I have been on a 30-day challenge to improve my knowledge of Artificial Intelligence (AI), to understand how it works and how it impacts our lives, and this section talks about how not only have we already integrated it in our everyday lives, but in some cases already love it and depend on it. In this fifth section, we tackle "AI in Application." Exploring where AI is prevalent and the data that is being collected already is not surprising but it is humbling how much it has already penetrated our lives and how much we depend on it. Recently, a friend of mine named her baby Sirius. For those that love the Harry Potter books, the immediate connection is to Sirius Black, so of course being a Harry Potter fan I instantly loved it.


Digital Analytics

#artificialintelligence

Invented by Geoffrey Hinton in 1985, Restricted Boltzmann Machine which falls under the category of unsupervised learning algorithms is a network of symmetrically connected neuron-like units that make stochastic decisions. This deep learning algorithm became very popular after the Netflix Competition where RBM was used as a collaborative filtering technique to predict user ratings for movies and beat most of its competition. It is useful for regression, classification, dimensionality reduction, feature learning, topic modelling and collaborative filtering. Restricted Boltzmann Machines are stochastic two layered neural networks which belong to a category of energy based models that can detect inherent patterns automatically in the data by reconstructing input. They have two layers visible and hidden.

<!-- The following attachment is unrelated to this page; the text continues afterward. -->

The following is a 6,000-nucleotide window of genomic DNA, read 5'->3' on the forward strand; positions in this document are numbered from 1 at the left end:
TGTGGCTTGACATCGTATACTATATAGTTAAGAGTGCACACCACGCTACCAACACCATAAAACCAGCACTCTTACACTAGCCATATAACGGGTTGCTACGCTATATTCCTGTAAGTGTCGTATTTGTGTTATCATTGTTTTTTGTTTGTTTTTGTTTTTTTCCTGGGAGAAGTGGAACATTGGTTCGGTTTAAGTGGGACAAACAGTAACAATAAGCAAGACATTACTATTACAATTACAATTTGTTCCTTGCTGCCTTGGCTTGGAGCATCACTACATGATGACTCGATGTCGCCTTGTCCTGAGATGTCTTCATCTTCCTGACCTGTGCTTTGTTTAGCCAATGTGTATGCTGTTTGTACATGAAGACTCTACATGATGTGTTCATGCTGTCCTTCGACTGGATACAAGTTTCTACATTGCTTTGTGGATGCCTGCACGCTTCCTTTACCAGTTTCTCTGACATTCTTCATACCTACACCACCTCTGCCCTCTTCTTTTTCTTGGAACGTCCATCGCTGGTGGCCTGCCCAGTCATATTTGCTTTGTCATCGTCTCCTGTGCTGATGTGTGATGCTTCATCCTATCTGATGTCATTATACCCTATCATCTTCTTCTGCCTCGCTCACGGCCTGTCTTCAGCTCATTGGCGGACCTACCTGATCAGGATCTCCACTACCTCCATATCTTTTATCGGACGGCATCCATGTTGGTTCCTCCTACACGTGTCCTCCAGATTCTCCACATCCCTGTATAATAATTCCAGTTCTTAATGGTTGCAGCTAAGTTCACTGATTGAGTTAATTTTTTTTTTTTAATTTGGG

What if we create a Super-intelligence? Artificial Intelligence vs humanity

#artificialintelligence

Will Artificial Intelligence vs Humans become a reality instead of just seeing it in movies? Will artificial intelligence ever become super-intelligent so that it no longer needs humans? The possibility of clashing with robots and artificial intelligence in the future is a real possibility. This is right out of science fiction movies many of us grew up watching. If someone would have said this 5 years ago would have said not a chance.


Top 10 Fascinating Movies on Data Science, Machine Learning & AI

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Fairy tales are mostly fictions decorated with fantasy. But sci-fic movies are often taken into serious account. The reason behind this is that machines and robotics-related movies from the past are slowly turning to be a reality now. Henceforth, people are curious about what technologies movies might unravel to the mindsets of scientists. Familiar topics like advanced Artificial Intelligence (AI) systems, humanoid robots, self-driving cars, and a whole world full of digital growth is what the movie sector has portrayed so far.


From support function to growth engine: The future of AI and customer service

MIT Technology Review

When it comes to imagining the future, customer service often gets painted in a dystopian light. Take the 2002 sci-fi film Minority Report. Tom Cruise's John Anderton walks into the Gap, an identity recognition system scans him, and a hologram asks about a recent purchase. There's something unsettling in this vignette--an unsolicited non-human seems to know everything about you (or, as in the movie, mistakes you for someone else). But the truth is, customers today expect this kind of sleek, personalized service.